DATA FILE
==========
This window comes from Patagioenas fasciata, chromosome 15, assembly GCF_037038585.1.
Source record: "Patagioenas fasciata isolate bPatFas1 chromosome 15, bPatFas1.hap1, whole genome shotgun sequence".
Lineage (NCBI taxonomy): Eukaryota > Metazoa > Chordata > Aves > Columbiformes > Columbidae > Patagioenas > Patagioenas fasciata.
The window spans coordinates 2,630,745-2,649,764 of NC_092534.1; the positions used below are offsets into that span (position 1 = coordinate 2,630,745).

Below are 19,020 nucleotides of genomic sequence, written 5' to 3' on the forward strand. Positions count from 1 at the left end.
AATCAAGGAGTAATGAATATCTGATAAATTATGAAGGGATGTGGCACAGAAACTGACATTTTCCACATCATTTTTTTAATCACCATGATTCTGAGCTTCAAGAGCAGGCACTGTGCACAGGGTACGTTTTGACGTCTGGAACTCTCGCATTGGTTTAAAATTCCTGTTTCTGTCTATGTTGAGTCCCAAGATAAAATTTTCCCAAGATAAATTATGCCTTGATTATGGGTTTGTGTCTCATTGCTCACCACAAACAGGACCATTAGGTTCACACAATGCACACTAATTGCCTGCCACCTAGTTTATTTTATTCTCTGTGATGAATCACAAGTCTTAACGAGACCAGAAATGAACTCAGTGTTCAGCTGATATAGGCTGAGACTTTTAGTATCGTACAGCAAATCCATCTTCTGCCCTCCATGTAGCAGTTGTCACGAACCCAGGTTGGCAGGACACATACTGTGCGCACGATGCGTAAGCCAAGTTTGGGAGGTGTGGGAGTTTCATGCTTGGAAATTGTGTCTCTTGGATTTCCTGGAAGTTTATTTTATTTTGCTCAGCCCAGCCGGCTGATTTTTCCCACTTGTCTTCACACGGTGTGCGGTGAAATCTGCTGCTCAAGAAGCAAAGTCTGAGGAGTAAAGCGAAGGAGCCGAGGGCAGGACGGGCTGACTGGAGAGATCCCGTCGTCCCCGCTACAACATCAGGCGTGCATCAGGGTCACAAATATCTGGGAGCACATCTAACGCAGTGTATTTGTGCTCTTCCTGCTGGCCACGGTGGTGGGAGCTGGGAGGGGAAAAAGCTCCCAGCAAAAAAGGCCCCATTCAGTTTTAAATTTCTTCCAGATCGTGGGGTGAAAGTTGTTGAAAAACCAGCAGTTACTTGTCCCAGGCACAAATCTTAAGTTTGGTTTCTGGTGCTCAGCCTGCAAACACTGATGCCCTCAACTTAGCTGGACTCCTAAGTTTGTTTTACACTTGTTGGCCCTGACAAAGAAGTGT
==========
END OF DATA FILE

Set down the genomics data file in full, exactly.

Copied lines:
This window comes from Patagioenas fasciata, chromosome 15, assembly GCF_037038585.1.
Source record: "Patagioenas fasciata isolate bPatFas1 chromosome 15, bPatFas1.hap1, whole genome shotgun sequence".
Lineage (NCBI taxonomy): Eukaryota > Metazoa > Chordata > Aves > Columbiformes > Columbidae > Patagioenas > Patagioenas fasciata.
The window spans coordinates 2,630,745-2,649,764 of NC_092534.1; the positions used below are offsets into that span (position 1 = coordinate 2,630,745).

Below are 19,020 nucleotides of genomic sequence, written 5' to 3' on the forward strand. Positions count from 1 at the left end.
AATCAAGGAGTAATGAATATCTGATAAATTATGAAGGGATGTGGCACAGAAACTGACATTTTCCACATCATTTTTTTAATCACCATGATTCTGAGCTTCAAGAGCAGGCACTGTGCACAGGGTACGTTTTGACGTCTGGAACTCTCGCATTGGTTTAAAATTCCTGTTTCTGTCTATGTTGAGTCCCAAGATAAAATTTTCCCAAGATAAATTATGCCTTGATTATGGGTTTGTGTCTCATTGCTCACCACAAACAGGACCATTAGGTTCACACAATGCACACTAATTGCCTGCCACCTAGTTTATTTTATTCTCTGTGATGAATCACAAGTCTTAACGAGACCAGAAATGAACTCAGTGTTCAGCTGATATAGGCTGAGACTTTTAGTATCGTACAGCAAATCCATCTTCTGCCCTCCATGTAGCAGTTGTCACGAACCCAGGTTGGCAGGACACATACTGTGCGCACGATGCGTAAGCCAAGTTTGGGAGGTGTGGGAGTTTCATGCTTGGAAATTGTGTCTCTTGGATTTCCTGGAAGTTTATTTTATTTTGCTCAGCCCAGCCGGCTGATTTTTCCCACTTGTCTTCACACGGTGTGCGGTGAAATCTGCTGCTCAAGAAGCAAAGTCTGAGGAGTAAAGCGAAGGAGCCGAGGGCAGGACGGGCTGACTGGAGAGATCCCGTCGTCCCCGCTACAACATCAGGCGTGCATCAGGGTCACAAATATCTGGGAGCACATCTAACGCAGTGTATTTGTGCTCTTCCTGCTGGCCACGGTGGTGGGAGCTGGGAGGGGAAAAAGCTCCCAGCAAAAAAGGCCCCATTCAGTTTTAAATTTCTTCCAGATCGTGGGGTGAAAGTTGTTGAAAAACCAGCAGTTACTTGTCCCAGGCACAAATCTTAAGTTTGGTTTCTGGTGCTCAGCCTGCAAACACTGATGCCCTCAACTTAGCTGGACTCCTAAGTTTGTTTTACACTTGTTGGCCCTGACAAAGAAGTGT